But, in one of the oddest ironies, the scientific method is now based on a misapplication of this approach – the scientific method says you form a hypothesis and then try to disprove it. But Socrates never intended it to work this way. Scientifically it is better to collect observations and look for patterns, not form hypotheses first. If you first hypothesise you are liable to collect only observations that match the hypothesis. Socrates intended his method to be used on old established beliefs that were getting in the way of understanding and wisdom achieved spiritually.
In the Socratic method; a series of questions are posed to help a person or group to determine their underlying beliefs. It is described as a “negative method” in that the objective is to eliminate all beliefs that lead to contradictions. Socrates even defined it as a method for 'direct perception of the Form of the Good'. [the Spirit world]. Philosopher Karl Popper describes the dialectic as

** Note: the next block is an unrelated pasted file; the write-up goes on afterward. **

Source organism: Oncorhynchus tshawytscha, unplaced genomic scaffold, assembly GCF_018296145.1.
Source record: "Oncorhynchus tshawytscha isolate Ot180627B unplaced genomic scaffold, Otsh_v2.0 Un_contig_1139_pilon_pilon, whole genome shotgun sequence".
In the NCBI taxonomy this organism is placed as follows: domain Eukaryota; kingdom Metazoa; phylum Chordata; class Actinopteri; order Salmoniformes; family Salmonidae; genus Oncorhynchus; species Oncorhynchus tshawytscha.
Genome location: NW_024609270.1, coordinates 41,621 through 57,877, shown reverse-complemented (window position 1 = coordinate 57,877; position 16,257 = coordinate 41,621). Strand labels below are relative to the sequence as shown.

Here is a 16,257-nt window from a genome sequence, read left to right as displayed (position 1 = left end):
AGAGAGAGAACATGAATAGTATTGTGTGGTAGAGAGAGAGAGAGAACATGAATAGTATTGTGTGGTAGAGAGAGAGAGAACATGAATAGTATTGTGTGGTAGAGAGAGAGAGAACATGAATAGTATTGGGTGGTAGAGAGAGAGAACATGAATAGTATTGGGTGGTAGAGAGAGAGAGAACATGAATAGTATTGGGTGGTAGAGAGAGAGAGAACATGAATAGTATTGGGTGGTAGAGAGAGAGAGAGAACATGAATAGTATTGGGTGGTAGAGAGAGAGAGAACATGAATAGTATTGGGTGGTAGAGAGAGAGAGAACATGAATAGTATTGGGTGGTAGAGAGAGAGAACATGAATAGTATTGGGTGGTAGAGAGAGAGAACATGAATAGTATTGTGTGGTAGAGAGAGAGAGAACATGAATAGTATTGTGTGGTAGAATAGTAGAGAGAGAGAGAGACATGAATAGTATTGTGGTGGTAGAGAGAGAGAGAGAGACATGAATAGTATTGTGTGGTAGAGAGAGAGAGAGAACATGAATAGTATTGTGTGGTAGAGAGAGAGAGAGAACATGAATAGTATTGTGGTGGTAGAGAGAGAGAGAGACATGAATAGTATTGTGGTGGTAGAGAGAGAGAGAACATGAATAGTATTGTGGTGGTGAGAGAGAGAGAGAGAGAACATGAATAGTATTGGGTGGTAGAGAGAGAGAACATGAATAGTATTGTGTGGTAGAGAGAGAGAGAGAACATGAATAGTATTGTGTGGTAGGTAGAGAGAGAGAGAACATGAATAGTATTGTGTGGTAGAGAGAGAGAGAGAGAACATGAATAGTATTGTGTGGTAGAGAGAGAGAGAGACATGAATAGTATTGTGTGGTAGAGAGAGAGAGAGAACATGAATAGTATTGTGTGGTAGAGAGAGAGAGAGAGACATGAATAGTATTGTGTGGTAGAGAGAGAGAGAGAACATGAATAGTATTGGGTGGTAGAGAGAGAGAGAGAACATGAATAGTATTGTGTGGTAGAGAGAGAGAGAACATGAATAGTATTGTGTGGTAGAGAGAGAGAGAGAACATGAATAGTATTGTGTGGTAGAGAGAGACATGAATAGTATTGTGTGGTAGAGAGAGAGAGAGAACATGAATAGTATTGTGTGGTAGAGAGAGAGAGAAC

"the art of intellectual intuition, of visualising the divine originals, the Forms or Ideas, of unveiling the Great Mystery behind the common man's everyday world of appearances."
French philosopher Pierre Hadot recognised that the dialogues were a type of spiritual exercise.
"in Plato's view, every dialectical exercise, precisely because it is an exercise of pure thought ...... turns the soul away from the sensible world, and allows it to convert itself towards the Good."
Socrates' used this policy of constantly questioning at all levels of his life. He questioned himself, his friends and the population as a whole. His purpose – which was actually to try to pave the way for more wisdom and insight – was poorly understood. He was characterised as the "gadfly" of the state (as the gadfly stings the horse into action, so Socrates stung various Athenians), insofar as he clearly irritated some people with what appeared to be constant criticism.
Socrates defended his role as a gadfly until the end: at his trial, when he was asked to propose his own punishment, he suggested a wage paid by the government and free dinners for the rest of his life instead, to finance the time he spent as Athens' benefactor. He was, nevertheless, found guilty of both “corrupting the minds of the youth of Athens and of impiety - not believing in the gods of the state", and subsequently sentenced to death by drinking a mixture containing poison hemlock.
No fear of death